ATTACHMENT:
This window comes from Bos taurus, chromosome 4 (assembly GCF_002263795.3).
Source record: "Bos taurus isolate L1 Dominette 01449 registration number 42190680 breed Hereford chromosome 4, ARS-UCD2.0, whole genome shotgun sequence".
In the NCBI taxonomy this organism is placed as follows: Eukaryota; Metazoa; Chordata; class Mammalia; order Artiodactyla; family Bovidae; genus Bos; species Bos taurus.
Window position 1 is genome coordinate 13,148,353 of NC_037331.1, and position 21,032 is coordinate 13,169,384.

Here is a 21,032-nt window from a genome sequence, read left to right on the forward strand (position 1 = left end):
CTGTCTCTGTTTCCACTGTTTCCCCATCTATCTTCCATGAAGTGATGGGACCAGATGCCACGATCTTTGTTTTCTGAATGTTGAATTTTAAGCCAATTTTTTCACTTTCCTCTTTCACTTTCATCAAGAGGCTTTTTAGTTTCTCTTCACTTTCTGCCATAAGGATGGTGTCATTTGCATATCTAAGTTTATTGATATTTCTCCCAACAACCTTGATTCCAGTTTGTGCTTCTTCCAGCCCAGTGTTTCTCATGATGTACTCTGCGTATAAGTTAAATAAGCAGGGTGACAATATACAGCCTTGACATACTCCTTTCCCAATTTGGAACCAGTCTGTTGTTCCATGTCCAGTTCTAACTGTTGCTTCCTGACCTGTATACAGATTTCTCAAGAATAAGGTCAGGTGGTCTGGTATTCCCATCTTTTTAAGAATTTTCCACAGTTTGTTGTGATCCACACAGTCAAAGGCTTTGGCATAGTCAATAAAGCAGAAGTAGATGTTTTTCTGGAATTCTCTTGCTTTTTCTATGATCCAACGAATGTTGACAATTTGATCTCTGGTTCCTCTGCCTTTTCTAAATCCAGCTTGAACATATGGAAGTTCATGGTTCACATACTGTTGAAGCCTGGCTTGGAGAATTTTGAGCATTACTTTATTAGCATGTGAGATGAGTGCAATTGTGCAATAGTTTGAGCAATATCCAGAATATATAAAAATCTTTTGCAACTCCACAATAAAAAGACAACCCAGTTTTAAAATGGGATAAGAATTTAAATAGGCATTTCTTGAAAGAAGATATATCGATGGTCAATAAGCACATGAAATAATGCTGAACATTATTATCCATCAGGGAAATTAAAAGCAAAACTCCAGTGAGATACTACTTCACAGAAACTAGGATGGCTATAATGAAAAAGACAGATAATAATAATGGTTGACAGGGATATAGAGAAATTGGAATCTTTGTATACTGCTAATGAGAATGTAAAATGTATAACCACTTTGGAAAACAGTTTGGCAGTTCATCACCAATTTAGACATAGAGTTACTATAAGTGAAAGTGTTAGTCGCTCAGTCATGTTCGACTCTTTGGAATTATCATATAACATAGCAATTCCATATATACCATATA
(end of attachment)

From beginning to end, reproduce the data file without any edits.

This window comes from Bos taurus, chromosome 4 (assembly GCF_002263795.3).
Source record: "Bos taurus isolate L1 Dominette 01449 registration number 42190680 breed Hereford chromosome 4, ARS-UCD2.0, whole genome shotgun sequence".
In the NCBI taxonomy this organism is placed as follows: Eukaryota; Metazoa; Chordata; class Mammalia; order Artiodactyla; family Bovidae; genus Bos; species Bos taurus.
Window position 1 is genome coordinate 13,148,353 of NC_037331.1, and position 21,032 is coordinate 13,169,384.

Here is a 21,032-nt window from a genome sequence, read left to right on the forward strand (position 1 = left end):
CTGTCTCTGTTTCCACTGTTTCCCCATCTATCTTCCATGAAGTGATGGGACCAGATGCCACGATCTTTGTTTTCTGAATGTTGAATTTTAAGCCAATTTTTTCACTTTCCTCTTTCACTTTCATCAAGAGGCTTTTTAGTTTCTCTTCACTTTCTGCCATAAGGATGGTGTCATTTGCATATCTAAGTTTATTGATATTTCTCCCAACAACCTTGATTCCAGTTTGTGCTTCTTCCAGCCCAGTGTTTCTCATGATGTACTCTGCGTATAAGTTAAATAAGCAGGGTGACAATATACAGCCTTGACATACTCCTTTCCCAATTTGGAACCAGTCTGTTGTTCCATGTCCAGTTCTAACTGTTGCTTCCTGACCTGTATACAGATTTCTCAAGAATAAGGTCAGGTGGTCTGGTATTCCCATCTTTTTAAGAATTTTCCACAGTTTGTTGTGATCCACACAGTCAAAGGCTTTGGCATAGTCAATAAAGCAGAAGTAGATGTTTTTCTGGAATTCTCTTGCTTTTTCTATGATCCAACGAATGTTGACAATTTGATCTCTGGTTCCTCTGCCTTTTCTAAATCCAGCTTGAACATATGGAAGTTCATGGTTCACATACTGTTGAAGCCTGGCTTGGAGAATTTTGAGCATTACTTTATTAGCATGTGAGATGAGTGCAATTGTGCAATAGTTTGAGCAATATCCAGAATATATAAAAATCTTTTGCAACTCCACAATAAAAAGACAACCCAGTTTTAAAATGGGATAAGAATTTAAATAGGCATTTCTTGAAAGAAGATATATCGATGGTCAATAAGCACATGAAATAATGCTGAACATTATTATCCATCAGGGAAATTAAAAGCAAAACTCCAGTGAGATACTACTTCACAGAAACTAGGATGGCTATAATGAAAAAGACAGATAATAATAATGGTTGACAGGGATATAGAGAAATTGGAATCTTTGTATACTGCTAATGAGAATGTAAAATGTATAACCACTTTGGAAAACAGTTTGGCAGTTCATCACCAATTTAGACATAGAGTTACTATAAGTGAAAGTGTTAGTCGCTCAGTCATGTTCGACTCTTTGGAATTATCATATAACATAGCAATTCCATATATACCATATA